The mood on Main St. as midterm elections loom
Eagle, Colorado, a town struggling to surmount recession, offers a window into why America seems so sullen heading into what could be a hinge moment in politics.
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"Some of the former members were upset when the city first bought the course," says Matt Hanson, the general manager. "They wanted their fees back. But eventually it became accepted. What else was there?Skip to next paragraph
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"We are meeting our goals now, in terms of golfers. The costs now make more sense. People are reevaluating their lifestyle. The recession has taught everyone a little bit about how to manage their money, I think."
It's also led to some new career paths. A few years ago Chris Harvey, the son of HI Cranes owner Kurt Harvey, was working for his dad and preparing to join the family business. Now, at 23, he's a manager at the Big Valley Steakhouse in Gypsum Creek's clubhouse. "I've kind of veered away from construction," he says. "I never would have thought of doing this before, but I like managerial work. I like working here."
Many people in Eagle are likely going to be veering in the next few years, trying different jobs and careers, looking for a new way. Chris Romer, executive of the Vail Valley Partnership, a local business group, says the future for the area and a lot of people is clear – more tourism. He recently wrote an op-ed in the Vail Daily, the local newspaper, headlined "Let's place travel and tourism at the forefront of Eagle County's economic recovery." Mr. Romer is an organizer and a booster who clearly loves Eagle and the Vail Valley and he wants to be optimistic. Tourism can fill the hotels and if the appeal is done wisely the area can become a major year-round tourist stop, he wrote.
But as he prepared for a Partnership event, Romer said he, too, felt that changes in Eagle were about more than just a "recovery." Something larger is going on, and it will be hard to replace those good-paying construction jobs.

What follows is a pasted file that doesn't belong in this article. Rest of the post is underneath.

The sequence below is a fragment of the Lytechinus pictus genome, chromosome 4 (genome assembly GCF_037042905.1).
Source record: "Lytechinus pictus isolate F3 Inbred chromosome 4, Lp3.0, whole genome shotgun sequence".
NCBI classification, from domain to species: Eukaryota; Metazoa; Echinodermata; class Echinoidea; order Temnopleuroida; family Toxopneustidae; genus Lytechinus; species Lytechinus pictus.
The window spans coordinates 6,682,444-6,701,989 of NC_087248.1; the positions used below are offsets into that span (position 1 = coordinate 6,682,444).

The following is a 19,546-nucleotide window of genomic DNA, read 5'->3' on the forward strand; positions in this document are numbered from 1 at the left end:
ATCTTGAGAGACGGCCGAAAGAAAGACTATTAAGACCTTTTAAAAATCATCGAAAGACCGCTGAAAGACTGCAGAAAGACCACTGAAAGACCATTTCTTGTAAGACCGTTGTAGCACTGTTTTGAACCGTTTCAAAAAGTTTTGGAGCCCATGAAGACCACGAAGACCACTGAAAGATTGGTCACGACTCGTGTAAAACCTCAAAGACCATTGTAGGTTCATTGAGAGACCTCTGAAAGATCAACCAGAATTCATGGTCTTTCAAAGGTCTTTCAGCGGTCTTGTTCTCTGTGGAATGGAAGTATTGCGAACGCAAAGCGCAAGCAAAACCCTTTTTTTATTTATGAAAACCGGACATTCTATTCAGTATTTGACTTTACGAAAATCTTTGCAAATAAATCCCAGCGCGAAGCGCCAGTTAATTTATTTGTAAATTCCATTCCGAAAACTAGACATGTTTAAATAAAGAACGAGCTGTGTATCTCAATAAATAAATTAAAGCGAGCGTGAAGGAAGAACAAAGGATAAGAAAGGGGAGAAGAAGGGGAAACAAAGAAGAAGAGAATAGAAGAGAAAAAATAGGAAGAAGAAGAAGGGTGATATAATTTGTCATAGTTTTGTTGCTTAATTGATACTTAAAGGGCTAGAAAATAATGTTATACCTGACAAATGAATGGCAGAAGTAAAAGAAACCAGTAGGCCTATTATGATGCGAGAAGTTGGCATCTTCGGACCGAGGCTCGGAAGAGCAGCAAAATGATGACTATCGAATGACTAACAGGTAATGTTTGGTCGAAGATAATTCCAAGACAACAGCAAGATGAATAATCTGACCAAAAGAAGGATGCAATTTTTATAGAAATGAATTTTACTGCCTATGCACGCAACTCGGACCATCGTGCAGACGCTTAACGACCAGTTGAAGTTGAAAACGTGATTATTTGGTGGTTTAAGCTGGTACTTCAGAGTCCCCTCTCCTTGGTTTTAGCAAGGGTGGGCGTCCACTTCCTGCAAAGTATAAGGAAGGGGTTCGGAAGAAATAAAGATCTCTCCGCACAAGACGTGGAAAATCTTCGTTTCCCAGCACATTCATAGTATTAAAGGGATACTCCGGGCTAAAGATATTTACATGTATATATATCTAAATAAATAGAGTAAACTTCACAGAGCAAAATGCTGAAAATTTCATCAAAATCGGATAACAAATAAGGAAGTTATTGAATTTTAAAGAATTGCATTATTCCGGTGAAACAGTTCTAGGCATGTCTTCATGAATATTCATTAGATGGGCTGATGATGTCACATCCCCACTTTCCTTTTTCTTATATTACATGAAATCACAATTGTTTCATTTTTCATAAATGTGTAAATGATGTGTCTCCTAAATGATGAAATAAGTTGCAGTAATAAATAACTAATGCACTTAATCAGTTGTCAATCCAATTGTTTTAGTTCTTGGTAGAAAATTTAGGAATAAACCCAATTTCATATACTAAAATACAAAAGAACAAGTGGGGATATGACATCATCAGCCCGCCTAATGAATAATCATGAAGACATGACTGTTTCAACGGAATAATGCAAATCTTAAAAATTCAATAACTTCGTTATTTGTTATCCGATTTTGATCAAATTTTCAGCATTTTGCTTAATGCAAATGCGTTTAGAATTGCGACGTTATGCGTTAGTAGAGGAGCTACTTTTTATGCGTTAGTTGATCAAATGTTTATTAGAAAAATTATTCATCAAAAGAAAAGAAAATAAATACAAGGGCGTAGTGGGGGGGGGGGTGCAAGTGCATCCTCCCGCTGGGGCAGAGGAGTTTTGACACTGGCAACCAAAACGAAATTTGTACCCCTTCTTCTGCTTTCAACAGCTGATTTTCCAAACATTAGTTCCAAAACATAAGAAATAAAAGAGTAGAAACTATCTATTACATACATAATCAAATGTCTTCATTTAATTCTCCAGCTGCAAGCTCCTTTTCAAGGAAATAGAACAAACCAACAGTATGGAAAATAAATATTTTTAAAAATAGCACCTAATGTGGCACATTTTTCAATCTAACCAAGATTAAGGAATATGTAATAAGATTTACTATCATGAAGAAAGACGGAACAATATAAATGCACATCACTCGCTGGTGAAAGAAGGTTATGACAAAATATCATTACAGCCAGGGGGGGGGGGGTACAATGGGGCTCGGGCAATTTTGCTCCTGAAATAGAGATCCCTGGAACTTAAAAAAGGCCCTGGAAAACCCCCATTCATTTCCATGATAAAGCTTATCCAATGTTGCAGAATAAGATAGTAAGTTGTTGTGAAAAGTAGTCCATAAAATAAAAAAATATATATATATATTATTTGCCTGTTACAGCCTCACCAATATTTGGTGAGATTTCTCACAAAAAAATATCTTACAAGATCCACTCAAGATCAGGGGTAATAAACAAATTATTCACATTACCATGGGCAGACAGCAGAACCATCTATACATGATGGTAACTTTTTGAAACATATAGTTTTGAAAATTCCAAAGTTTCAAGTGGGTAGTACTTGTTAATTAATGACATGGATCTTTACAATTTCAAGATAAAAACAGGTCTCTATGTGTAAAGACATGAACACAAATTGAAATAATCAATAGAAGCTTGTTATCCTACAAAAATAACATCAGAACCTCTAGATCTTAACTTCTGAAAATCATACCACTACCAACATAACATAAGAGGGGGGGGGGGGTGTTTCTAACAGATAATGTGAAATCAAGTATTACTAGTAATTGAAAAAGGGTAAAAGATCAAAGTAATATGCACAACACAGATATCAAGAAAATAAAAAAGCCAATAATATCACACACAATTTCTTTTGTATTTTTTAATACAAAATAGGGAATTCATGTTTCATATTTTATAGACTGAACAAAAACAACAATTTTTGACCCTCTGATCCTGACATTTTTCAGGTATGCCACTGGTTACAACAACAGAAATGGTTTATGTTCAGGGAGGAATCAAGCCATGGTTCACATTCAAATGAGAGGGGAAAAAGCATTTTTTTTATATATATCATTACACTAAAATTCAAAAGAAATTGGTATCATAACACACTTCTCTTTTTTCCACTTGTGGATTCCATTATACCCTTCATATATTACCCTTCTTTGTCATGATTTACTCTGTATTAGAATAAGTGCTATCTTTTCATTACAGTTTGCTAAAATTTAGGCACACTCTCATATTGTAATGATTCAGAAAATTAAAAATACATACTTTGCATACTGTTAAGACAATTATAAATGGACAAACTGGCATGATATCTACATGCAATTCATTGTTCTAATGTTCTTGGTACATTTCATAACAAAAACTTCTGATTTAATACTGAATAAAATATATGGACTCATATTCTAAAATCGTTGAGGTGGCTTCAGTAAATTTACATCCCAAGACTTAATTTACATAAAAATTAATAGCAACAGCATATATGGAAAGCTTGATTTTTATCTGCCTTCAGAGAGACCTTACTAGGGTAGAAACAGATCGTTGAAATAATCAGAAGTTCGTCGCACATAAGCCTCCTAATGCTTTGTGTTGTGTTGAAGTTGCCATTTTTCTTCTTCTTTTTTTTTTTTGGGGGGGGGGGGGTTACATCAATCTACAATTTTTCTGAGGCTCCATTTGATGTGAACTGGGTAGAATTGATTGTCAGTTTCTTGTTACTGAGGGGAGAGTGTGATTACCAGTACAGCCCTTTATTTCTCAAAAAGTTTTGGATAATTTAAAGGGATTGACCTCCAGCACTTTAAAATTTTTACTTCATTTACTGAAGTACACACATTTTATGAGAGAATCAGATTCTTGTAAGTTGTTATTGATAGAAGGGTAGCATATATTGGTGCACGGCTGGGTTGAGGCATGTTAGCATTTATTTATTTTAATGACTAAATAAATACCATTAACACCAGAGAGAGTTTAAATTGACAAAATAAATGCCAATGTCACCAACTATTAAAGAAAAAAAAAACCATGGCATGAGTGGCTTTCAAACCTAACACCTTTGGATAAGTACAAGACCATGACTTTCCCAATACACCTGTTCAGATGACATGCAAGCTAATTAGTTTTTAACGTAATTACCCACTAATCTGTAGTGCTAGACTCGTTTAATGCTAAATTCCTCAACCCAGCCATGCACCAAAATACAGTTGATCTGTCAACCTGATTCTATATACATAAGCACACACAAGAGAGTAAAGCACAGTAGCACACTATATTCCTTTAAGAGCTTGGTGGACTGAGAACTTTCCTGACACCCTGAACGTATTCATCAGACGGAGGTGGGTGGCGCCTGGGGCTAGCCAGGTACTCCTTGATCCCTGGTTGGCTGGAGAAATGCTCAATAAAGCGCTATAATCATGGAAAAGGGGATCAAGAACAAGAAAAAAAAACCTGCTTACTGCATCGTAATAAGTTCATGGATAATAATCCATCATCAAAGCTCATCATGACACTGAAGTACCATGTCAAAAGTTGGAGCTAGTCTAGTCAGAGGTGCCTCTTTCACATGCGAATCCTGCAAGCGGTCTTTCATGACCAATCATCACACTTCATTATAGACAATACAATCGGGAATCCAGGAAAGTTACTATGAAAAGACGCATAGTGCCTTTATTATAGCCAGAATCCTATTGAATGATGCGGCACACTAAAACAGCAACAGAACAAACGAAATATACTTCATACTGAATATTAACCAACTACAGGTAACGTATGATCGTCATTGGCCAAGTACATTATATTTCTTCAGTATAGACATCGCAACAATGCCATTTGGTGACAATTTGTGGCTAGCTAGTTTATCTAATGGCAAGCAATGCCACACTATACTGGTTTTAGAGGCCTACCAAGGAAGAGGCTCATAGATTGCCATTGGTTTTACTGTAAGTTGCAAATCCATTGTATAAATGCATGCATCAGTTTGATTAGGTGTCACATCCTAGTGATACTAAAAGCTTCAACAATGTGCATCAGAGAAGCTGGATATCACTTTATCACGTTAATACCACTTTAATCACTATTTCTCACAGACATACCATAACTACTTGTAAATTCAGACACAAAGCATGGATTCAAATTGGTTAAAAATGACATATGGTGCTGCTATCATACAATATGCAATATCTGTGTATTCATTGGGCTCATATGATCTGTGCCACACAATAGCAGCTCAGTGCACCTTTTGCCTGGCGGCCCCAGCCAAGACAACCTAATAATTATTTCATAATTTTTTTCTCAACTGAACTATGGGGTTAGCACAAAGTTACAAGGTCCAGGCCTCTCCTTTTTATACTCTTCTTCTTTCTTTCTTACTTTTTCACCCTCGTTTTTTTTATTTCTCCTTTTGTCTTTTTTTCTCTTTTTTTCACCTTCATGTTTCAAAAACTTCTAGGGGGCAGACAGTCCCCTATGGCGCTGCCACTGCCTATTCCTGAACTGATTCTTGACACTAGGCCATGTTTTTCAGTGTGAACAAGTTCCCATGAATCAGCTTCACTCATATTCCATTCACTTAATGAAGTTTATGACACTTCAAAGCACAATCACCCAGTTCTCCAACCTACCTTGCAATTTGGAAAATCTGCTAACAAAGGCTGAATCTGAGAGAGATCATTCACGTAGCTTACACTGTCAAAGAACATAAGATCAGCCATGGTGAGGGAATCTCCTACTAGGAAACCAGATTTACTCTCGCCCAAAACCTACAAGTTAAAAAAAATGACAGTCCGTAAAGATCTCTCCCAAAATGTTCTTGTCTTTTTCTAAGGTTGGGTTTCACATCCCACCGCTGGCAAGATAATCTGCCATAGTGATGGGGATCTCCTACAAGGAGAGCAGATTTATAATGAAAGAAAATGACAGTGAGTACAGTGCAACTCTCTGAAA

"Will it ever be what it was – at the pre-2008 level? Not in the next five to seven years," he says, and then smiles. "Maybe more. The truth is who really knows? There are larger things going on here. Global things I cannot pretend to understand."
And that, in a microcosm, is what's behind much of the national mood heading into the fall of 2010. It's not just the uncertainty of what's next; it's the difficulty of even understanding what went wrong and how to correct it. Americans who take such pride in controlling their fates and deciding their destinies are feeling that they are being buffeted by forces beyond their control and comprehension.
Does that mean another "malaise" moment? Maybe. But in Eagle and in other communities around the country that I regularly visit, it feels more like a period of adjustment. And for some here, the boom-bust of the recent past holds valuable lessons.
True, the pre-2008 world did have its benefits. People had bigger homes. They had bigger jobs. They had bigger lives. But viewed from 2010, it all looks a bit excessive to some.
Susan Balcomb, sitting outside the Dusty Boot, shakes her head. She is a financial "coach" now, a growth area in hard times. Long term, she sees positive things coming out of the nation's period of uncertainty – better attitudes about debt and money and the future. "We will never have what we had before," she says. "But we shouldn't get what we had. That was just greed."
Around her, the mountains loom on all sides. The dun-colored foothills rise gently out of the valley floor, giving way to a more abrupt geology at higher elevations, capped in conifer green.
It is a vista made for inspiration. For Eagle, it is a constant in hard times – a reminder that there are some things that can't be taken away, a symbol of hope, perhaps, for better days.